In Your Voices 2016 issue 1


Ampersand Magazine, Webster University, Saint Louis, MO;

This is from our Spring 2015 issue, pages 10-11


“I feel these pages really show a clean, consistent layout as well as a creative use of typography.  The students were creative and clever with the headline treatments.  They pulled the color from the images which helps it have a cohesive look.”

Spring 2015 pages 38-39


“These pages carry out our grid, creative use of typography and beautiful photography. We have recently included a “Global” section to the magazine since the university has campuses around the world. We work with students at these campuses to shoot the photos and write the copy.”


Blutopia, Gaston Day School, Gastonia, NC;

Lines about “Ruby” on pages 22-23blutopia_22-23

“The editors integrated the spot color from the laces in the shoes to create a title with movement and a cohesive connection to the image. The starkness of the ink drawing contrasts with the innocence of the shoes and provides a strong thematic connection to the written piece.”

Lines about “Crackerjack College” on pages 18-19blutopia_18-19

“The editors used Photoshop to incorporate texture that mimics the graphic quality of the digital artwork. They continued the theme by creating tension in the headline to tie in the thematic elements of the text.”


Calumet, Arapahoe High School, Centennial, CO;

Pg. 2-3 Opening:

Win CS Static

“This spread, one of three opening spreads, demonstrates the staff’s skill in reporting, photography, and graphic design. The artistic photos paired with meaningful quotes effectively portray the fleeting moments of adolescence so that they may be remembered years down the road. The theme “What We Hold On To” is translated stylistically by a unique photo package that “holds” each quote either alongside or within the corresponding photo.”

Pg. 96-97 Cross Country:

Win CS Static

“This spread shows the staff’s abilities in sports photography, journalistic writing, and modular coverage. Both the copy block and captions follow AP Style while maintaining thematic voice. Additionally, extensive modular coverage displays skill in interviewing and in devising interesting, unique ways of covering the year’s events.”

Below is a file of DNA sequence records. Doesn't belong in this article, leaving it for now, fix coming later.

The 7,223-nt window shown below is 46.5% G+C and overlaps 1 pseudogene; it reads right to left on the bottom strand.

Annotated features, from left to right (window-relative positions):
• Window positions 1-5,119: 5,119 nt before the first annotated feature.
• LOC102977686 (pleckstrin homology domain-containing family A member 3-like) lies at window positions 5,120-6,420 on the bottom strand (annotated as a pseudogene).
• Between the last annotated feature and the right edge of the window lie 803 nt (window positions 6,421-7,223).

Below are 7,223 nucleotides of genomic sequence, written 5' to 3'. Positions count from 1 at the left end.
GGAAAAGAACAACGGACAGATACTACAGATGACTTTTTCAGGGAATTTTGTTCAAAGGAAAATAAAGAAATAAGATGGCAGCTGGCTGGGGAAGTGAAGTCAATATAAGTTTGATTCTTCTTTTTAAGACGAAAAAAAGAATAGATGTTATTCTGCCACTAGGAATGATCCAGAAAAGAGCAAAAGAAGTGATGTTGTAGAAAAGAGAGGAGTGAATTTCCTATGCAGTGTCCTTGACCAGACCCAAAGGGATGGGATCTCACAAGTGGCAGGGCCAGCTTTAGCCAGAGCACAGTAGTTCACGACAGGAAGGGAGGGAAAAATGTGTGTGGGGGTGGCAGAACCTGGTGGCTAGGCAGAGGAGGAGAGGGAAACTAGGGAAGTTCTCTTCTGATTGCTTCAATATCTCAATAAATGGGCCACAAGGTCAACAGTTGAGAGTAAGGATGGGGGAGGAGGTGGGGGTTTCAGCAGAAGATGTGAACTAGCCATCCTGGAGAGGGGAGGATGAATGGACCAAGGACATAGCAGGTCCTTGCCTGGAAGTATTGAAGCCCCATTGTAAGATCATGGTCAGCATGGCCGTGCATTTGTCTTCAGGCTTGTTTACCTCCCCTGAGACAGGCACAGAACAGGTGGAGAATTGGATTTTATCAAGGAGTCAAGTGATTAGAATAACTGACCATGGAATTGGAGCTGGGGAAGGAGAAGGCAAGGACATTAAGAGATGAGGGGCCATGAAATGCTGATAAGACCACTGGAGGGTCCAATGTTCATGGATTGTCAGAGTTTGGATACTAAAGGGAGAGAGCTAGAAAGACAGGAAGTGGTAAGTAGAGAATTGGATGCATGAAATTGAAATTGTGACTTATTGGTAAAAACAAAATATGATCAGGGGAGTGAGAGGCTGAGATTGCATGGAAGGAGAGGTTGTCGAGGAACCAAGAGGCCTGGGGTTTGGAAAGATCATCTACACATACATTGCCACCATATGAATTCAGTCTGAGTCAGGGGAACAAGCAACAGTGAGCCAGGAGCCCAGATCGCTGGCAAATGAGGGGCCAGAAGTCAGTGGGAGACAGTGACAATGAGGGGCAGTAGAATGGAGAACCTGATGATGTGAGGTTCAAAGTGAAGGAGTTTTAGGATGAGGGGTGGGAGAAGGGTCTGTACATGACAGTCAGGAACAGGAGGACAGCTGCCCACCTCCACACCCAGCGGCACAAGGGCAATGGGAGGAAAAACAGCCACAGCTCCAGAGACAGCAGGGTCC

Cayuse, Walnut High School, Walnut, CA;

Pages 4-5:


“This is the second half of the opening. It is the first time students are introduced to how -EST, the superlative, exists at school. By starting the all coverage device module from this page, the editors were able to link each student’s unique (-EST) quality to each page.”

Pages 110-111:


“The CLEANEST page for the -EST superlative magazine shows how the concept of something extreme can be applied to any aspect of student life. It is not as flashy or colorful, but it is just as -EST as the other pages. This page shows how a lot of thought needs to go into creating something simple and clean.”


Changing Perspectives, Delaware Valley Regional High School, Frenchtown, NJ;

Page 28:


“Exemplifying the staff’s efforts to link the art and writing thematically, this spread utilizes the image in the photograph and makes literal the metaphor in the poem through the pairing.”

Pages 66-67:


“As the final pages of the magazine, the editors believe that this spread represents what we strove for throughout the book: a thematic cohesion between the art and the writing, creative layout design while maintaining clarity and focus on the work, and an accurate reflection of the “Weathered” theme. As a conclusion piece, this poem and photograph seem to open the door for the possibilities beyond the problems or “storms” of the present.”